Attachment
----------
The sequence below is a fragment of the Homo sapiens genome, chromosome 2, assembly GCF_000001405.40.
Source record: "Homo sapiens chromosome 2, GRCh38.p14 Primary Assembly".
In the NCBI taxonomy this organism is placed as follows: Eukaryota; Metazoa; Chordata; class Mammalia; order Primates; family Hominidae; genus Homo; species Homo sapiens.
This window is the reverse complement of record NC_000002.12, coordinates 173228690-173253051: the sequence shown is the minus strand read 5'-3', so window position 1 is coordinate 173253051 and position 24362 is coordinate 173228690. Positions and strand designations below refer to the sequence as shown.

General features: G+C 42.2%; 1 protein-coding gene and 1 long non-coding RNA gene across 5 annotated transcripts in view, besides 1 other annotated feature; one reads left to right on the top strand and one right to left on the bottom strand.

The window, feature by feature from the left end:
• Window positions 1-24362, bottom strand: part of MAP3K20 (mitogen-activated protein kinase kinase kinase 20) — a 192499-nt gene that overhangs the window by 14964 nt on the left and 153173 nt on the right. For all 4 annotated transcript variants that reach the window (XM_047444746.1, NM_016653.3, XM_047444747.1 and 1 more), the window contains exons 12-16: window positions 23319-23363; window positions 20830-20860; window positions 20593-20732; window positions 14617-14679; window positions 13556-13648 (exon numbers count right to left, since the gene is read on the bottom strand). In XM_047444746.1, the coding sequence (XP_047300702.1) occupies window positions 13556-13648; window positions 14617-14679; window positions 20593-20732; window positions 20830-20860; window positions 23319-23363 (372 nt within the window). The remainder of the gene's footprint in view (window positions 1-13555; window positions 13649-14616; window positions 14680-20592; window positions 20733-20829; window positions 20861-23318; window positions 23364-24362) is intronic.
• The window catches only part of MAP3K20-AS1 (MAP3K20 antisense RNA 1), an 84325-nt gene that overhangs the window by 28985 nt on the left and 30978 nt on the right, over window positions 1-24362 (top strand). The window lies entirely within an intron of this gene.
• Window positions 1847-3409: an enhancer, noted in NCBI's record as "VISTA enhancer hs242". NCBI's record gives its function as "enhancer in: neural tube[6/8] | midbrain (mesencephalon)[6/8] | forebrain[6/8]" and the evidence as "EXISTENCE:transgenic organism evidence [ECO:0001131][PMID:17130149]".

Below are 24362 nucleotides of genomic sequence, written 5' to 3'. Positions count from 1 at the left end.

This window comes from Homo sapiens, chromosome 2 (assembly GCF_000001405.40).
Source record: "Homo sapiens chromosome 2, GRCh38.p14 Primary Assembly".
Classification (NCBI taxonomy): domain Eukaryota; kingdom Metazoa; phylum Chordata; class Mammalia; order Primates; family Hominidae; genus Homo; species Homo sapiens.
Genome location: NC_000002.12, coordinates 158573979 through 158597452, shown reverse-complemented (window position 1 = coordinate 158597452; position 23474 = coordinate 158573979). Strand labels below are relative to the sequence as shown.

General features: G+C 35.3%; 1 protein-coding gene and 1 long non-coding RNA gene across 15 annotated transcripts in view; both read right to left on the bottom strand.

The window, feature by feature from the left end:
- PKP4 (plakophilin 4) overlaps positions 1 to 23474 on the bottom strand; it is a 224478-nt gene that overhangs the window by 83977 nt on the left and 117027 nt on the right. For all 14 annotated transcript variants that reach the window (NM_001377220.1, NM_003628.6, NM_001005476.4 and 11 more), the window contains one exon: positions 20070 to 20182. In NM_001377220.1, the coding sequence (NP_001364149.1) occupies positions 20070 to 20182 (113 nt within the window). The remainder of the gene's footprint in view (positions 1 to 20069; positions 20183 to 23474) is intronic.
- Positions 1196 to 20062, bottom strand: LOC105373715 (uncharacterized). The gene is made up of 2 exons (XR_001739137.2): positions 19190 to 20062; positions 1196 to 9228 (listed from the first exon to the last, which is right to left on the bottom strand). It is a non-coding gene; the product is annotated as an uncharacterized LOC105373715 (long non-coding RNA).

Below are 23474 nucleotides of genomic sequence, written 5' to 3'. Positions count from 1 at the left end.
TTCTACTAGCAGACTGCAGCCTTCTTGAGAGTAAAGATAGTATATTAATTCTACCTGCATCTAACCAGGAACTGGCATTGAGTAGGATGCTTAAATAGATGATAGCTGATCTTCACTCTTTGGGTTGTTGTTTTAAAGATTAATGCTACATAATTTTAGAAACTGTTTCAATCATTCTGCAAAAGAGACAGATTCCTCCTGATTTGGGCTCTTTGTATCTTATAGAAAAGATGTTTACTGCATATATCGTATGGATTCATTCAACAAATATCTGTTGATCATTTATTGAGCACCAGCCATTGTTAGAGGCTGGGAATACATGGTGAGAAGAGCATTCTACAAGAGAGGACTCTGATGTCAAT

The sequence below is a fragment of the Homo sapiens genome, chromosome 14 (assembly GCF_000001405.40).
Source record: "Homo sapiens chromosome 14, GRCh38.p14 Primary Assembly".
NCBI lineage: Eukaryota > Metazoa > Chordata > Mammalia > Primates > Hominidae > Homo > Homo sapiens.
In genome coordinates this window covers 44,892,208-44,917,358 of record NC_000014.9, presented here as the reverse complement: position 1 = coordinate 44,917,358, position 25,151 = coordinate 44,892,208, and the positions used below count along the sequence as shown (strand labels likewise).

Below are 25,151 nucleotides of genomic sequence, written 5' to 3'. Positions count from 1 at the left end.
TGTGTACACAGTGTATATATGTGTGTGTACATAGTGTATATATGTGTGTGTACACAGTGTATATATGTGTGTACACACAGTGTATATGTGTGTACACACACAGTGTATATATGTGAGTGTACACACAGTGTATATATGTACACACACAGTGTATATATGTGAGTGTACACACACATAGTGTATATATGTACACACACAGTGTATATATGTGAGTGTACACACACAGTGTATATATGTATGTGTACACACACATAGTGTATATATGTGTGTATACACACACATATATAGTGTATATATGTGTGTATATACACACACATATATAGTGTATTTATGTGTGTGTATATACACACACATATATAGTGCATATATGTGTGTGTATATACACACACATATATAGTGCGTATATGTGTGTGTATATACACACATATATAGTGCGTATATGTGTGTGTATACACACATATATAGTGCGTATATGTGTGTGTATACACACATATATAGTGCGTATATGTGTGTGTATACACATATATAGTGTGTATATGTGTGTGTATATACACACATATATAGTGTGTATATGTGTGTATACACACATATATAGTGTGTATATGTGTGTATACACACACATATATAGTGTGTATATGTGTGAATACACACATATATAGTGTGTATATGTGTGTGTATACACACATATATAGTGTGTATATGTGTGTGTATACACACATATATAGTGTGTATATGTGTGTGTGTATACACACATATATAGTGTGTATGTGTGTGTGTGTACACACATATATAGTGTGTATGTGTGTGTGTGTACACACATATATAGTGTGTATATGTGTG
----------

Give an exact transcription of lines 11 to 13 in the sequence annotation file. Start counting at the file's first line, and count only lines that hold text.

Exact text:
This window comes from Homo sapiens, chromosome 2 (assembly GCF_000001405.40).
Source record: "Homo sapiens chromosome 2, GRCh38.p14 Primary Assembly".
Classification (NCBI taxonomy): domain Eukaryota; kingdom Metazoa; phylum Chordata; class Mammalia; order Primates; family Hominidae; genus Homo; species Homo sapiens.